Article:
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‘New-Look’ Toronto Blue Jays Look like Same Old Jays

New Acquisitions Haven’t Added Up to Successful Start

Yahoo Contributor Network
‘New-Look’ Toronto Blue Jays Look like Same Old Jays

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R.A. Dickey is off to a slow start for the Toronto Blue Jays.

COMMENTARY | Much was made during the offseason about the new-look Toronto Blue Jays after general manager Alex Anthopoulos pulled the trigger on a pair of monster trades.

In deals with the New York Mets and Miami Marlins, Anthopoulos added starting pitchers R.A. Dickey, Josh Johnson and Mark Buerhle, shortstop Jose Reyes, utilityman Emilio Bonifacio and catcher Josh Thole, a guy who was familiar with Dickey's signature knuckleball.

Toronto also added free agent outfielder Melky Cabrera. With the return of injured All-Star Jose Bautista, the Blue Jays were supposed to be poised to contend for the first time since the early 1990s.

We're almost through the first month of the season, though, and the Blue Jays find themselves in the American League East basement with 14 losses in their first 23 games.

It's not just that the Jays are losing. It's the way they're losing which makes me wonder if anything has really changed at all.

Toronto's minus-31 run differential is tied with the Seattle Mariners as the second-worst in the American League, ahead of only the bargain-basement Houston Astros.

Reyes is on the shelf with a severe ankle sprain and isn't expected back until around the All-Star break. Johnson was scratched from his scheduled start against the New York Yankees on Friday, April 26, with tightness in his right biceps.

Of course, given the way Johnson has pitched in his first month north of the border, maybe that's not such a bad thing for the Jays. Johnson is 0-1 with a 6.86 ERA and 1.88 WHIP in 19.2 innings covering four lackluster starts.

He's certainly not the only Blue Jays who is scuffling.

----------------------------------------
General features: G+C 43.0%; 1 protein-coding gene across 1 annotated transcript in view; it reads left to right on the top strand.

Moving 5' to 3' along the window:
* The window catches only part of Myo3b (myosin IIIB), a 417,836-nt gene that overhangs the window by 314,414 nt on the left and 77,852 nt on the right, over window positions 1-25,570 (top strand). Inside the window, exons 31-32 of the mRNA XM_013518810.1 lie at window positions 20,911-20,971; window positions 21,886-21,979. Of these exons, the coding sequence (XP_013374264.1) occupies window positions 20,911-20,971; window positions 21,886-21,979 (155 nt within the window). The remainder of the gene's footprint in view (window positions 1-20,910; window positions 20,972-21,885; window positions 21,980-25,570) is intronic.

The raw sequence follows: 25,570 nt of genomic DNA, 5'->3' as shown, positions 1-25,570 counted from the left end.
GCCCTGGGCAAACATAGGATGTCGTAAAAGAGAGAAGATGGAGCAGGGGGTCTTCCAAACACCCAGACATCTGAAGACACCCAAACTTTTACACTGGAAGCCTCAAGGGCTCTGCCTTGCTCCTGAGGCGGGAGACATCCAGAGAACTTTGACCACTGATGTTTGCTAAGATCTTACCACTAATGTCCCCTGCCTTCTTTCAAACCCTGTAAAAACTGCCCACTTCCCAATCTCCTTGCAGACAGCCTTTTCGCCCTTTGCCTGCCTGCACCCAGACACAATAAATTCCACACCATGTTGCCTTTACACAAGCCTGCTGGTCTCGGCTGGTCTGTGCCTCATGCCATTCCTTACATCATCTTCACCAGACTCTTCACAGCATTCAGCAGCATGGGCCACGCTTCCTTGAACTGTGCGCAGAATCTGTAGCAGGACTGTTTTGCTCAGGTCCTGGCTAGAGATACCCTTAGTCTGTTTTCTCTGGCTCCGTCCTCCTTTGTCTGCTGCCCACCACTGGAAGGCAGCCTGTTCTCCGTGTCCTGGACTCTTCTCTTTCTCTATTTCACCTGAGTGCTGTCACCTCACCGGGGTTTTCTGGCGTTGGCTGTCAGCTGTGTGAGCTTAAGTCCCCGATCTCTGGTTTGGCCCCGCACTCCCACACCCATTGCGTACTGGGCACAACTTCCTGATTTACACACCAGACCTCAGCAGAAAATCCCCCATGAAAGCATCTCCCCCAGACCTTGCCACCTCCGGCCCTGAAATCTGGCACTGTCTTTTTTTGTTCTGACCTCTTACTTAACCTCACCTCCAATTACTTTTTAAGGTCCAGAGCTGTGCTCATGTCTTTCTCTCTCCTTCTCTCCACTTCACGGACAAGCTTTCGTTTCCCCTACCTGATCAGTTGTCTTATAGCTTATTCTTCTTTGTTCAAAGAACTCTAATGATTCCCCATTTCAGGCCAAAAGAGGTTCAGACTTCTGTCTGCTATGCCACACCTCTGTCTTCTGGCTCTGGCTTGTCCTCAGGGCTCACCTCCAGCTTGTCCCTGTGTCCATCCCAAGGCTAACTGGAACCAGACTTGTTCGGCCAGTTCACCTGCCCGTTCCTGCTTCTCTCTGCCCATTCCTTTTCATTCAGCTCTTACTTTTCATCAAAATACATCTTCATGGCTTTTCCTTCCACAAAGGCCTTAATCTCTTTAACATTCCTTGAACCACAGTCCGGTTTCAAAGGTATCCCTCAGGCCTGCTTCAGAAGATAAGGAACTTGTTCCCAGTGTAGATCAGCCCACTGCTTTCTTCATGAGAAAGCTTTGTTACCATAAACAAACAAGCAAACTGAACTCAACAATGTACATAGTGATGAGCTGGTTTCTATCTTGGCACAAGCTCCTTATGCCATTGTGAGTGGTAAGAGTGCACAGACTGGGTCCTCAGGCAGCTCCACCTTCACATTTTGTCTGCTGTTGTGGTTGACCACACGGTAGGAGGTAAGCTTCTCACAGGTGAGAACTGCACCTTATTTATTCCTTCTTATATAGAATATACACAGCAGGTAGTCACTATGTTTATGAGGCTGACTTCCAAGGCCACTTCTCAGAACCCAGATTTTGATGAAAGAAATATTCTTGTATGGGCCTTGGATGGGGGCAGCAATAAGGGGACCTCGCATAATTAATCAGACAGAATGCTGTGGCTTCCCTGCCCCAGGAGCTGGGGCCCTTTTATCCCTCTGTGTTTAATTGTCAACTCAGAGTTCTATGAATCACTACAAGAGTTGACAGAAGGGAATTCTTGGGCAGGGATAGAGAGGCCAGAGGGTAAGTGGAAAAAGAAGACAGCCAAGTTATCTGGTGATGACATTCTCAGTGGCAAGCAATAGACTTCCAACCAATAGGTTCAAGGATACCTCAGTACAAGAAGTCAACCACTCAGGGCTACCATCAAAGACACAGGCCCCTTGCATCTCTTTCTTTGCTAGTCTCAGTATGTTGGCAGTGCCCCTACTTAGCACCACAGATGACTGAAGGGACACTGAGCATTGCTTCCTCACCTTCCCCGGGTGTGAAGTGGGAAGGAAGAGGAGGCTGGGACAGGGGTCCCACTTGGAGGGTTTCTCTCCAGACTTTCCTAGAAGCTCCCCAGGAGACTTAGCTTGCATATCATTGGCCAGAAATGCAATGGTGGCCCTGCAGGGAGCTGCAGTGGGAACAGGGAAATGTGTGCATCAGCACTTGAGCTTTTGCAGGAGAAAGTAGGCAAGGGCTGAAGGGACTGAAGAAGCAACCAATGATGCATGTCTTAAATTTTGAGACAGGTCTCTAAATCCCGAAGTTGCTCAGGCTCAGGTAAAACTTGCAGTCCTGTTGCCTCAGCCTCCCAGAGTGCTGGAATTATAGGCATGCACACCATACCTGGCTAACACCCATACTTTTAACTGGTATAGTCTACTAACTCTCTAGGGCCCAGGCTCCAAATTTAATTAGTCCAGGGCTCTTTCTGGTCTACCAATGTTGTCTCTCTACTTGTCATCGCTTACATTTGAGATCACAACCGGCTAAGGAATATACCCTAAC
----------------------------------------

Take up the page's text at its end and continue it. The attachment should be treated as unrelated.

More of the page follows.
Dickey is 2-3 with a 4.66 ERA and 1.45 WHIP in five starts and 29 innings. Buehrle is 1-1 with a 6.35 ERA and 1.52 WHIP in 28.1 innings over five starts. J.A. Happ is the only Toronto starter with a sub-4.00 ERA at this point. If it weren't for the bullpen pitching out of its mind-a 2.98 ERA and an ERA-minus of 74 (100 is average, anything less is better)-Toronto might not even be 9-14.

The hitters haven't exactly been tearing it up, either, outside of catcher J.P. Arencibia, whose .267 batting average leads the team, as does his eight homers and 15 RBIs.

Cabrera is hitting a pedestrian .253/.310/.308 with three extra-base hits and six RBIs in 100 plate appearances. Colby Rasmus is at .225 and has struck out 33 times in 71 at-bats. Edwin Encarnacion has clubbed five homers but is hitting just .212. Bautista is bumping along at .180/.286/.459 with five homers and nine RBIs.

If there were only some clubhouse turmoil and a loud-mouthed manager creating off-the-field controversy, I'd think the 2012 Miami Marlins just moved north.

Of course, as any New York Yankee fan could have told their counterparts to the north, winning the offseason isn't really as big a deal as the pundits try to make it seem.

Phil Watson is a freelance journalist and commentator based in upper Michigan who covers the New York Yankees for the Yahoo Contributor Network.

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